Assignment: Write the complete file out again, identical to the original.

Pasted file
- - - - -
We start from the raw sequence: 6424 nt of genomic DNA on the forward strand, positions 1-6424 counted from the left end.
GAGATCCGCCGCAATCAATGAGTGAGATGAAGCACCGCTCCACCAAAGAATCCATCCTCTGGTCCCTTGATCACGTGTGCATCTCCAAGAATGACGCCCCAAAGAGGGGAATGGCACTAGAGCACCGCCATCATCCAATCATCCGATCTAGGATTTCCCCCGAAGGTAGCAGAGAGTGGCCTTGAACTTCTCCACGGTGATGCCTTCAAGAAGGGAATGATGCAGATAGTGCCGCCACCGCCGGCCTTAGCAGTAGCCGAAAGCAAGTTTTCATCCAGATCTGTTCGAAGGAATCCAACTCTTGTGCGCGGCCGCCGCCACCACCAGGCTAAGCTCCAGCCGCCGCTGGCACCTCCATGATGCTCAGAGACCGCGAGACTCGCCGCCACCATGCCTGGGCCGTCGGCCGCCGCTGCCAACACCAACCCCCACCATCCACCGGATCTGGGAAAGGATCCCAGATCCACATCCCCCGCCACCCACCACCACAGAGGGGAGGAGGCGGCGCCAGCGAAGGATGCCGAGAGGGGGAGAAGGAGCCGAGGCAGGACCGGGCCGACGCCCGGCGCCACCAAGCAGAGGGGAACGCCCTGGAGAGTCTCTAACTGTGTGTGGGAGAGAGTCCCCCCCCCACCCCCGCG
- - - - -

We start from the raw sequence: 6424 nt of genomic DNA on the forward strand, positions 1-6424 counted from the left end.
GAGATCCGCCGCAATCAATGAGTGAGATGAAGCACCGCTCCACCAAAGAATCCATCCTCTGGTCCCTTGATCACGTGTGCATCTCCAAGAATGACGCCCCAAAGAGGGGAATGGCACTAGAGCACCGCCATCATCCAATCATCCGATCTAGGATTTCCCCCGAAGGTAGCAGAGAGTGGCCTTGAACTTCTCCACGGTGATGCCTTCAAGAAGGGAATGATGCAGATAGTGCCGCCACCGCCGGCCTTAGCAGTAGCCGAAAGCAAGTTTTCATCCAGATCTGTTCGAAGGAATCCAACTCTTGTGCGCGGCCGCCGCCACCACCAGGCTAAGCTCCAGCCGCCGCTGGCACCTCCATGATGCTCAGAGACCGCGAGACTCGCCGCCACCATGCCTGGGCCGTCGGCCGCCGCTGCCAACACCAACCCCCACCATCCACCGGATCTGGGAAAGGATCCCAGATCCACATCCCCCGCCACCCACCACCACAGAGGGGAGGAGGCGGCGCCAGCGAAGGATGCCGAGAGGGGGAGAAGGAGCCGAGGCAGGACCGGGCCGACGCCCGGCGCCACCAAGCAGAGGGGAACGCCCTGGAGAGTCTCTAACTGTGTGTGGGAGAGAGTCCCCCCCCCACCCCCGCG